But, in order to exemplify the propriety of the title we have suggested for the proposed abridgment, we will endeavour, by a partial analysis of one of the letters, to exhibit how admirably the style, manner, and matter of the work are adapted to the capacities of small children, and how strictly veracious the author is in all his statements of what he saw and heard. Let us take up the first letter, which we may naturally suppose is the most laboured in the collection.
The first particularity which strikes us is, that the author has followed the directions of Horace to the letter. Multa dies et multa litura coërcuil, inasmuch as it appears to have been written ten years ago, being dated in 1814, and stating that “soon after his arrival, a report of peace convulsed the whole city into ecstacies." On his arrival in Philadelphia, which he calls “the great metropolis of Penn's Woodland," " signifying brotherly love,” he forthwith “ascended the al. most only eminence of the city, one of the two shot-towers, to spy down upon it. It appears not unlike a horizontal Brobdingnagian brick-kiln.". From this eminence he beheld the Delaware and the Schuykill," and the elegant light broad-spanned arch thrown over the latter by our townsman Palmer, recalls agreeable sensations." From this particular remark, be proceeds to the following general observations: “Indeed, the houses are so thick, there is no room for land.”_Every view is quakerfied.”_"Still, it is a noble city; wealthy, substantial, convenient.'?__ The national mint, or money mine, is in this city."-" The water-works, whose hydrants supply the city with water, inducted for three miles in subterranean conduits, with their ponderous steam enginery, are proofs of the resistless submission of vast mechanical power to human ingenuity.” This last is, a most ponderous sentence, and gives a favourable idea of the author's powers of description and knowledge of hydraulics, hydrostatics, and steam enginery. "The Delaware is daily crossed by steam-boats ; and by team-boats, which wheel along the water, propelled by horses on board in circular motion." The author next draws our attention to the Hospital, and says that in the anatomical theatre, over the circular table, is pendent a human skeleton; that the dead may instruct the living :” then to the Academy of Fine Arts, where he introduces us to “two large early dramatic paintings by West; purchased in London by his friend Fulton, for about four hundred guineas"__"a cartoon well done with the fingers' end, and the snuff of a candle," apd, “among the busts, two of those proud, but perverted geniuses, Voltaire and Rousseau.”
This is all that Squire Singleton seems to have found worthy of notice in “ Philadalphia, the great patroness of the fine arts."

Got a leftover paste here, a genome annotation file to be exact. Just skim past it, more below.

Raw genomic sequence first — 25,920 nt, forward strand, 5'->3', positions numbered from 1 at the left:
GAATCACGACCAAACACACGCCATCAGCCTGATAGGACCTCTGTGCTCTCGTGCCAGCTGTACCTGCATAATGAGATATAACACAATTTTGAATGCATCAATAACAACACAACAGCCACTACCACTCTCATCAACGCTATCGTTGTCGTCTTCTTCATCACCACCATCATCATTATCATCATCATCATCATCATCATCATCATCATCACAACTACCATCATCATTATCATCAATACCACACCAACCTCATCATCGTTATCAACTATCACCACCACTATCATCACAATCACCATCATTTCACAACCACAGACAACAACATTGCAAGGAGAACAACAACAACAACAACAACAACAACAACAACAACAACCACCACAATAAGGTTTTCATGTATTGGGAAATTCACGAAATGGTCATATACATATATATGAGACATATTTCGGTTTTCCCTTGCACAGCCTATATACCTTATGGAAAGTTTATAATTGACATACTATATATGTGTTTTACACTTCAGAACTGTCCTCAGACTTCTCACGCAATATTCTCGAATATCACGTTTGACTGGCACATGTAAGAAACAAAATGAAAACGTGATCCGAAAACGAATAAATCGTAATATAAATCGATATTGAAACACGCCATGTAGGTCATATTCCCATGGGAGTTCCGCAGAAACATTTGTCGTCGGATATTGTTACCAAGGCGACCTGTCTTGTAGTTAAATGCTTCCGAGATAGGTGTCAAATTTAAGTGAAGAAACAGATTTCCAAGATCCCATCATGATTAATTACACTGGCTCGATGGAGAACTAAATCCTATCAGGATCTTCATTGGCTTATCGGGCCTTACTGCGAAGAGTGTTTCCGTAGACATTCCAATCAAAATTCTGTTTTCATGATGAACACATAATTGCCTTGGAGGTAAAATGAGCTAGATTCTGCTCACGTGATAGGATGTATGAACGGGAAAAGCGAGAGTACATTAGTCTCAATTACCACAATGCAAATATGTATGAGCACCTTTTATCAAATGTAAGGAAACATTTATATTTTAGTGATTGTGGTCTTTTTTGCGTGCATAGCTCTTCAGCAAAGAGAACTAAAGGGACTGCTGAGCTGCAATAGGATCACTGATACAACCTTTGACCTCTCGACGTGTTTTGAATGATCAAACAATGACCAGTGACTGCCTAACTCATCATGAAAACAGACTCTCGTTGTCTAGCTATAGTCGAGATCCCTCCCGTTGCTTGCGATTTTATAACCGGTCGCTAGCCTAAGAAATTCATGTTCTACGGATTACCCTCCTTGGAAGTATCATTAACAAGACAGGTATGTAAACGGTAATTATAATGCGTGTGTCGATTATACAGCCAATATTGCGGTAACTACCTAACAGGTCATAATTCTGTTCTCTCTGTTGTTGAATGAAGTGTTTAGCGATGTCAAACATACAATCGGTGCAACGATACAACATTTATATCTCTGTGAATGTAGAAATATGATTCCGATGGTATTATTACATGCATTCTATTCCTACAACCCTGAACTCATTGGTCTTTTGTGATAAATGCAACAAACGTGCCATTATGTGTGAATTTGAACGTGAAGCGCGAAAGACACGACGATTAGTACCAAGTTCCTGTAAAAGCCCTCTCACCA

The Squire hereupon proceeds to descant upon the various tenets and ceremonies of the Roman Catholics, Quakers, and Jews, and other Christian sects." We consider the profound remarks made on these matters too valuable to be lightly passed over, and as but few of them require comment, we
submit to our readers the following extracts without farther “preliminary remark.
1. Roman Catholics. “ A Catholic Church is usually known by a metallic cross on the dome, or a marble one wrought into the front wall. The ceremonies, at first view, are quite imposing, and somewbat ludicrously solemn. On the back wall, behind the altar, is communly a superb painting, on a broad scate, of Christ upon the cross, and in the distance a view of Jerusalem as it was darkened at the crucifixion.” P. 11.
“ In front of the painting, along the altar, and around the pulpit, are kept burning, during the services, rows of magnificently tall wax tapers; some a yard and a half erect, and as stout as a batoon, and lighted by a man,” &c. Page 12.
We must here take the liberty of remarking, firstly, that there are no candles ever placed round the pulpit of a Catholic church; and, secondly, that these magnificently tall wax tapers, which never melt below the permanent erection of a yard and a half, and which are as stout as a batoon, and lighted by a man, consist of small cylinders, composed of a material called tin, and are vulgarly denominated tin lamps.
“ The first duty of a Catholic, on entering the church, is to bend a passing kenee to the figure of Christ on the cross before mentioned; and then to hasten and dip his finger tips in the holy-water, in the marble fonts near the doors, and to cross himself; that is, to touch the forehead,” &c. “ There is something rather plesing in this memorial of the Saviour's sufferings. After this the worshippers enter their pews, except the discoloured ones, who remain bowed down in the aisle, and dropping on their knees." P. 12.
“ A short time ago, the Catholics lost a Bishop in this city." P. 14.
“ We should remember that, for many hundred years, we were all Roman Catholics; nor can I ever forget that the great author of the admired Telemachus was a Roman Catholic." P. 15.
2. The Quakers. “ Their largest meeting-house is a plain, but neat, and very capacious brick edifice, without any paint.” P. 15.
No brick house in Philadelphia is ever painted. “In public worship, the men with their broad hats on, sit on one side, and the women on the oth:r side of the house ; not in pews, but upon long benches.”“ As a signal when the meeting is done, two elders, upon the upper high seat, shake hands." “ They have but little poetry, or romance, in their natures.” • They labour to make no proselytes." P. 16.
“ The Quakers emphatically, and to their unfading honour, have ever been the foremost against slavery. Their phraseology is peculiar.” P. 17.
“ They wear three inches more of brim of beaver than is necessary.". Page 18.
In general, the Quakers disapprove both of singing, dancing, and painting."
P. 19. Now, we should really be infinitely obliged to Squire Singleton to inform us what all this has to do with Philadelphia ?